PHOENIX - Personalized plates, or vanity plates, are seen all over the road.
The plates are sometimes funny, and sometimes meaningful, but for every plate that gets approved, there are thousands of requests for messages that are maybe not street legal.
In Arizona, there are almost 9 million registered license plates on the road, and more than 360,000 of those, or about 1 out of every 24 cars, have a personalized message.
The state offers 69 styles for drivers to choose, ranging from love of sports. an homage to a university, a recognition of military service. or a proclamation of faith.
Many of the plates have a story, like Joette Bober's love for animals.
"Those are my initials, and RN stands for registered nurse. I'm a retired nurse," said Bober, whose car features a "Pets enrich our lives" plate. "I'm a retired nurse. Every tiem I lose a dog, I always adopt a rescue. Whether they be old or young, just cute, so that's why I support adopting animals that need a good home."
And then, there's Gloria Sullivan's holy roller.
"This plate here is a plate of faith," said Sullivan, whose car features a "In God We Trust" plate. "The letters are 'Trust in the Lord With All Your Heart'. It's my favorite phrase. I use it every day"
Sullivan's current plate is not her first personalized plate.
"The one before, 'Someday, my prince will come'," said Sullivan. "I had that one a bunch of years. I love these. I think they kind of express who you are."
Rod Leimbach is from Oregon, and his plate shows that.
"My wife and I went to [University of] Oregon, big Duck fans," said Leimbach. "You can either be the 'Real Duck' or "RL Duck', with my initials."
As for Chris Sled, don't be scared of the Zombie Dad.
"My wife's is actually zombie mom," said Sled.
The plate was born out of unconditional love for his first born.
"It kind of started off when we had our first child," said Sled. "When she was born, she was -- no matter what it was, she went for the face. Ahhh! She tried to bite us! It was all fun and games and, you know? Eveyrone loves zombies!"
However, Not every message gets the OK from the Arizona Department of Transportation.
"As people know, we have a fairly substantial list of license plates that have been rejected for various reasons," said Doug Nick with ADOT.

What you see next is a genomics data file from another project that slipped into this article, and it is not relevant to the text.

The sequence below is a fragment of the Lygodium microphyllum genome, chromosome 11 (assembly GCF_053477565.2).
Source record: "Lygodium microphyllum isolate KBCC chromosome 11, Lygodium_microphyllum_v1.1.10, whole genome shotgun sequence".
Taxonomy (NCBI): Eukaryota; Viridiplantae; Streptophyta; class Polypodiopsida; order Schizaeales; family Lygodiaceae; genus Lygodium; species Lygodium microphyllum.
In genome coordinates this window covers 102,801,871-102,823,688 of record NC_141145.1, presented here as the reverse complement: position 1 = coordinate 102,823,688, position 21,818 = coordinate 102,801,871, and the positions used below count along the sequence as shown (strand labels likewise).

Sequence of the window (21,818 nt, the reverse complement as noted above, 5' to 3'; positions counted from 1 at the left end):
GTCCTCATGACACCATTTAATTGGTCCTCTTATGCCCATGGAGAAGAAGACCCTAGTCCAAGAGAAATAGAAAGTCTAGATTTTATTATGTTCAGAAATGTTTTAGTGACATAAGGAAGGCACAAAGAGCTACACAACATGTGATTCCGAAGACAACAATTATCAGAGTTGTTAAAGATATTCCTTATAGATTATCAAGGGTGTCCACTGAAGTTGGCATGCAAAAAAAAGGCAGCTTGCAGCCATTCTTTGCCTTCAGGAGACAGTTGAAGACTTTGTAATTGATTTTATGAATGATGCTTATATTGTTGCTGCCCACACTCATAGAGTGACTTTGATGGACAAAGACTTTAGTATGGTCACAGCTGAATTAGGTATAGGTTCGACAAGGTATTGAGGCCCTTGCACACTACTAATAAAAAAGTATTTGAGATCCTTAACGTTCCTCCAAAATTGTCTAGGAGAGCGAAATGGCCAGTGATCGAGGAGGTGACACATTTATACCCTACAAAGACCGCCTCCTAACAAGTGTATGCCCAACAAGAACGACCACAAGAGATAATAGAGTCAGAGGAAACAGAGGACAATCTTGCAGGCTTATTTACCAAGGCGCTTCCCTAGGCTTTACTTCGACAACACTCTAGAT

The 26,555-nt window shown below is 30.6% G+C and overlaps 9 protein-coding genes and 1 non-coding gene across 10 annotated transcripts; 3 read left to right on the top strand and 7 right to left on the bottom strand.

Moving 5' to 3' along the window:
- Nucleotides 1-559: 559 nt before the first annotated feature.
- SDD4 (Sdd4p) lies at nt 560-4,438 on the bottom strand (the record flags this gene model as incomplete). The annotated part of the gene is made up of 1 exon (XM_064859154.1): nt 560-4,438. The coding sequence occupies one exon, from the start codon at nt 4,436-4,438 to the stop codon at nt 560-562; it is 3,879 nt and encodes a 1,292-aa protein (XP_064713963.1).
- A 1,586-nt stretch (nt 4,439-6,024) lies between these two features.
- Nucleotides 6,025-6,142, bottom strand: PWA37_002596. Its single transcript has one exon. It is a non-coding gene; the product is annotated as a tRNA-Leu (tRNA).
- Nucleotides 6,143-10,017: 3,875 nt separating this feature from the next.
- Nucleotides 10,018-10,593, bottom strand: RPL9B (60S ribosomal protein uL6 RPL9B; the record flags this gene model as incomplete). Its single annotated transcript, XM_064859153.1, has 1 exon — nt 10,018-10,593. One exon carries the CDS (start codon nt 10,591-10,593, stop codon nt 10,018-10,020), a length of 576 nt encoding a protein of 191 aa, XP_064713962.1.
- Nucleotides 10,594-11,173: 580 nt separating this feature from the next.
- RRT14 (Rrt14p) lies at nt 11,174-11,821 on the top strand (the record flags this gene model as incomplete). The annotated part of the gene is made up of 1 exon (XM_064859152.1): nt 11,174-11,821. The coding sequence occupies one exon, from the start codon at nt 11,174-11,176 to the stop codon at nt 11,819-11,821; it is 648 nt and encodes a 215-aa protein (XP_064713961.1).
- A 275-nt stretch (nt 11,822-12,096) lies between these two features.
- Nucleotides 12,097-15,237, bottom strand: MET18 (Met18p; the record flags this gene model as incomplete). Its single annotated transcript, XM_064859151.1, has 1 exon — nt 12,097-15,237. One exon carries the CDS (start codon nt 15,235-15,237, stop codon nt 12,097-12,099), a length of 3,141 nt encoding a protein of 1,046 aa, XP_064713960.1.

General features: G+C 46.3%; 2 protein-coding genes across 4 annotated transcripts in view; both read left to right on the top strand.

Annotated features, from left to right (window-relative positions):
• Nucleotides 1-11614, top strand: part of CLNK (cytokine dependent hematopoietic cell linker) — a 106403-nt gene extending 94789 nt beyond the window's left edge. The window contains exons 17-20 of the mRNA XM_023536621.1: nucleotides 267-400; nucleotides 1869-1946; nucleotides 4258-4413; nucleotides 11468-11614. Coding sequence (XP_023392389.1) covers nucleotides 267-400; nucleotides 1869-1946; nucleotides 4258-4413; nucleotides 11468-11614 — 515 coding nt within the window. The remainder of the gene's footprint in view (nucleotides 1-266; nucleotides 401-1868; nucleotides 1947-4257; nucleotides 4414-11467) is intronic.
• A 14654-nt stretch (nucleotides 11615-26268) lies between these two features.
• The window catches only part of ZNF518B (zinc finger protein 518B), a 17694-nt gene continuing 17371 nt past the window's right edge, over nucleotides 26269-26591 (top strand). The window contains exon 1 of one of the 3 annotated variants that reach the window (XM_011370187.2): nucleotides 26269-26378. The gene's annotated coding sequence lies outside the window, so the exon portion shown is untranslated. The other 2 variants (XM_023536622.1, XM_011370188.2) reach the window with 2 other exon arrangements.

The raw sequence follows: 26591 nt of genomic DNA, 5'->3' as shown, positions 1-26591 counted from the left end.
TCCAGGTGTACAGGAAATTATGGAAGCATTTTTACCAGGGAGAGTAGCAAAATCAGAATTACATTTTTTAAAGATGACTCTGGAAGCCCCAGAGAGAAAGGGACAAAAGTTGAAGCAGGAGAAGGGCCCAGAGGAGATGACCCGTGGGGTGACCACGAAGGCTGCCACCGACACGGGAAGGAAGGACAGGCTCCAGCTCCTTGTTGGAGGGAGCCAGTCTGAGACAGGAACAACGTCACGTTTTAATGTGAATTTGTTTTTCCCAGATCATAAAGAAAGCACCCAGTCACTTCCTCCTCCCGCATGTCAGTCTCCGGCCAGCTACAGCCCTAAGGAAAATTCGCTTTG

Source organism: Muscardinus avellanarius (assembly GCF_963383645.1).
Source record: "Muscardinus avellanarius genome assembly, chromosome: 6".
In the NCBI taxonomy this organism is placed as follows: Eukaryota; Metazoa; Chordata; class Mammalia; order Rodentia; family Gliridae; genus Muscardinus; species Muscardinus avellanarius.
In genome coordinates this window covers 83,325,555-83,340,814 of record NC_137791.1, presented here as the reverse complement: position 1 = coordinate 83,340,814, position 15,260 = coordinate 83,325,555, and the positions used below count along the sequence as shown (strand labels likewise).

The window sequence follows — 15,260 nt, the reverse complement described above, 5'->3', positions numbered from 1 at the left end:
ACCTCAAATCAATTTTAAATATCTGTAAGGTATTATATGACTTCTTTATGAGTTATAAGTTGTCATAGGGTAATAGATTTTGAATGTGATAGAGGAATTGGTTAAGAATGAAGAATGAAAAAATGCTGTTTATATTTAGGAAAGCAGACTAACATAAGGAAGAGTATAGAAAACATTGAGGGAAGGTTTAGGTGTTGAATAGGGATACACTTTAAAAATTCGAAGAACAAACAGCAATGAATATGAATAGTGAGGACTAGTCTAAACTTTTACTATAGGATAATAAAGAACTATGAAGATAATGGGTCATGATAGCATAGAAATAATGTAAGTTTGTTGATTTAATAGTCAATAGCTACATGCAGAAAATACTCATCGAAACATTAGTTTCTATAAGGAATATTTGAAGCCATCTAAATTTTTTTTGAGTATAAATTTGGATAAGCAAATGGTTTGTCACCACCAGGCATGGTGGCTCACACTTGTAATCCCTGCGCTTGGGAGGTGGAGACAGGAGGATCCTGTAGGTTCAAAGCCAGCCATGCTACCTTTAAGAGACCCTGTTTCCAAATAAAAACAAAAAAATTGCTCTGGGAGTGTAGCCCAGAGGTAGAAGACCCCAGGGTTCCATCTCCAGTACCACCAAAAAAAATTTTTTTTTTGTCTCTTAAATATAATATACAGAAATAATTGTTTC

A binder filled with rejected vanity plate requests.
Nick isn't lying. FOX 10 received more than 700 pages of double-sided, single-spaced personalized requests that were all rejected.
"We've seen quite a few things, and there's always different permutations people will try, using a letter for a number in a creative way," said Nick. "It's not that creative. It doesn't take a lot of creativity to have the mentality of a junior high locker room, which is what a lot of them are."
The requests go back to 2004, and they were all rejected for different reasons, profanities, swear words, some even drug-related.
One of the terms that did not make the cut was "bartend". Some of the other terms were too profane for publication.
"Slang changes all the time, so going to the Internet, what might be out there that's fairly new, that's edgy and approrpriate, we have to keep on top of that," said Nick.
Another phrase that is not approved is "ASU SUX".
Sometimes, however, a few slip through the cracks.
'"I ended up doing 'Sth Box' at first, but ended up doing 's** box', and strangely enough, it got approved," said Sled, referring to a term that can sound like a profanity.
"Occasionally, people will send to our Twitter account or Facebook account a photo of a license when they're driving along, or at a red light something like that, and say 'how did this get through?'" said Nick. "We'll look at it and say OK, that probably shouldn't have gotten through."
In that case, refunds are given, and the plate is recalled.
For those looking to get a personalized plate, just be smart about it.
"Stay classy, honestly," said Nick. "Try to keep it to something that you wouldn't mind your mom seeing."
ADOT officials said says they get about 6,000 personalized plate requests a month.